I know you’re tired of the Purdues and Seton Halls beating your more talented teams, and so am I. Perhaps more worryingly, you’re tired of us having too many assholes that are difficult to root for, like Marcus Williams and Chris Rodgers, and not enough true student-athletes to be proud of. And I know you may have had poor relations with Shakes and found him to be too under-achieving at times and too hasty towards the fans and media.

But I’m working on all of that, trust me. I really am. You think Chase Budinger will get a big head and pull a classic Arizona ‘phenom that doesn’t achieve all of his potential,’ like Williams or Hassan Adams? That’s not going to happen. I tell him every day that, with hard work, someday he’ll perhaps have the opportunity to be a good player in Europe. Jerryd Bayless is one of my favorite players to coach, but until he handles the ball better, he’s headed there too.

Plus, I don’t appeal to the crowd and all their “We want Bagga!” chanting. Hell, I’m dumbfounded as to why Daniel Dillon got a near-standing ovation when he entered the game last week! I’m going to make these kids earn their playing time and you can be damn well sure that they’ll play hard – or else I’ll threaten to cancel their Christmas, like I did last week.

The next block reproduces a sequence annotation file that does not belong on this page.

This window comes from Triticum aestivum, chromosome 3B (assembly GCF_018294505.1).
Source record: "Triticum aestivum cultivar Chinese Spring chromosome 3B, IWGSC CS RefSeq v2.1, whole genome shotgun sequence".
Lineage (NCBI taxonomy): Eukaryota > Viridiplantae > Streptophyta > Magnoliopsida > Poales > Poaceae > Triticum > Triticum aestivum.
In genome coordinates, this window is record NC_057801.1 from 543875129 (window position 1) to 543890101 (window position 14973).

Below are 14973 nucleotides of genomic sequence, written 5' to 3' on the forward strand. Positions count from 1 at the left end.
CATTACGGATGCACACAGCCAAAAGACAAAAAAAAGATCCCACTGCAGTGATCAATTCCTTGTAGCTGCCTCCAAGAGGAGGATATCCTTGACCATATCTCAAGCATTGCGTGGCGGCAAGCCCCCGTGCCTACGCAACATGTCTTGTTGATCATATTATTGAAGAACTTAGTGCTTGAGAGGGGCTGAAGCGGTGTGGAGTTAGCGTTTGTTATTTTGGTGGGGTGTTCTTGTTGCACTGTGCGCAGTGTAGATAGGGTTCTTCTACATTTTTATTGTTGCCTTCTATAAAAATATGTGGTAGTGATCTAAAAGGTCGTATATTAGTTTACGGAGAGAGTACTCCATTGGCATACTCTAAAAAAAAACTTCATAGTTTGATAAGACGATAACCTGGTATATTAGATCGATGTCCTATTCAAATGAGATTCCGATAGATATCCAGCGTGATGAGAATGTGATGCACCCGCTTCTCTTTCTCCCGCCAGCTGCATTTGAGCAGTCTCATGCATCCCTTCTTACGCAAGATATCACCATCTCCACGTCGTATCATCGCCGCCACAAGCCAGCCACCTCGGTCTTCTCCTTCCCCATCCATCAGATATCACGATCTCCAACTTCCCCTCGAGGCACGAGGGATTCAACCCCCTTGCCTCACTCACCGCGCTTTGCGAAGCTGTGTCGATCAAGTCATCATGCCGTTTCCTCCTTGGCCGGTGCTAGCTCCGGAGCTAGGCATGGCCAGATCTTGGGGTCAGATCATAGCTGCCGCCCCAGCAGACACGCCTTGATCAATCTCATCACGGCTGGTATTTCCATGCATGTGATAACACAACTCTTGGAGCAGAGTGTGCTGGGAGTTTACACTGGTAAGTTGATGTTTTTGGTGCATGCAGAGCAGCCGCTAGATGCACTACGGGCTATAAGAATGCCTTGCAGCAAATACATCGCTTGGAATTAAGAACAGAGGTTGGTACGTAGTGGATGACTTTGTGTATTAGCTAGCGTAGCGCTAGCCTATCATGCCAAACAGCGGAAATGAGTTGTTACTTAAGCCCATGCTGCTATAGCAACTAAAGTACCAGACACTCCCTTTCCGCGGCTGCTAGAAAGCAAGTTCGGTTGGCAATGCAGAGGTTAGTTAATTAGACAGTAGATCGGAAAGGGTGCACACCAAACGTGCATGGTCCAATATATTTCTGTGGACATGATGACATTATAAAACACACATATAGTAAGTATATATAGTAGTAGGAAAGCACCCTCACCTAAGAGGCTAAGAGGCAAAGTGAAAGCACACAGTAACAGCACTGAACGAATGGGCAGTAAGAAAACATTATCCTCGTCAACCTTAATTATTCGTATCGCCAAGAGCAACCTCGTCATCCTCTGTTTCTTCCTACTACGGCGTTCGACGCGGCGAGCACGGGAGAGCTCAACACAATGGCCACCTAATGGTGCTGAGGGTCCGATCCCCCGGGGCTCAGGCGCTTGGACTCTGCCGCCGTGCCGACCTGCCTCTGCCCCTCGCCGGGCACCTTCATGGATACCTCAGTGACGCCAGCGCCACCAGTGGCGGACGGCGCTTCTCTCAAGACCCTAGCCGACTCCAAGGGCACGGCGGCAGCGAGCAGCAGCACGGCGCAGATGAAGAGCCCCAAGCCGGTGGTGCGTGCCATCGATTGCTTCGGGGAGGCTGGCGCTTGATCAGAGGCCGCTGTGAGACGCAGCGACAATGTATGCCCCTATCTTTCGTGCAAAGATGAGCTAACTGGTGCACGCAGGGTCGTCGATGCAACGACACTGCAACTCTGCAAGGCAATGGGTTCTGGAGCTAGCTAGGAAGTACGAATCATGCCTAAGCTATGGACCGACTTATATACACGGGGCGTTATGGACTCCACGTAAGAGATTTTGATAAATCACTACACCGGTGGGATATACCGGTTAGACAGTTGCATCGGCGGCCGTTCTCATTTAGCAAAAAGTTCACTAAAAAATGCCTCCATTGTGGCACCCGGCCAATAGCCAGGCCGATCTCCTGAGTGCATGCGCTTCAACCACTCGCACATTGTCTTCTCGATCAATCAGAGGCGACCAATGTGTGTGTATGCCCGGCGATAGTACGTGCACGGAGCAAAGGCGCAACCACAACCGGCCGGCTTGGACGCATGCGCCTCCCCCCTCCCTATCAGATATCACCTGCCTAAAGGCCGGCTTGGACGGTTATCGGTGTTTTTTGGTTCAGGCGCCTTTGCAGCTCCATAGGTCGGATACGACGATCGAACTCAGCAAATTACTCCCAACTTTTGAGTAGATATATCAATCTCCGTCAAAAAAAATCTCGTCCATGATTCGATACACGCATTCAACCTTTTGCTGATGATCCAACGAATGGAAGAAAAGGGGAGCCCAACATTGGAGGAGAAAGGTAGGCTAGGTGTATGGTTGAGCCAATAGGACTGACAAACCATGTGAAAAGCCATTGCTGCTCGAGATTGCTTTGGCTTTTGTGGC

The biggest difference between me and Shakes is our personalities, which is perhaps my biggest selling point to you. Face it, fellas, I’m you. I watch basketball, make funny and outrageous statements and have a few drinks – when was the last time you saw Shakes in the same local establishment you frequented? My weekly radio show has become a must-listen to simply because I don’t hold anything back. When asked if watching 17-18 basketball game films every day helps me become a better coach, I interrupted the interviewer and told him you’d be an “absolute psychopath!” if you didn’t. During a recent press conference, a media member’s phone rang, and I (semi-) jokingly fined him $500 or pro-rated it to his pay. When was the last time Shakes did any of that?

Finally, I think what I’m doing here is pretty significant. Already this season, we’ve battled against two teams that have far superior size and talent to us – Kansas and Texas A&M – and we beat A&M in one of the best environments I’ve seen at McKale in years. We went to Chicago and beat Illinois using our toughness, something Sean Singletary has been poking fun at us about for years. (An aside, Who the fuck is Sean Singletary anyway?)

Saturday night, we’re taking on a very, very talented team in Memphis – think A&M, but better. I’d appreciate it if you tuned in and checked us out. We may not win, but we may not lose, either. There’s a new king in town, and you’d have to be a complete moron like Laval Lucas-Perry if you didn’t see this thing out with me.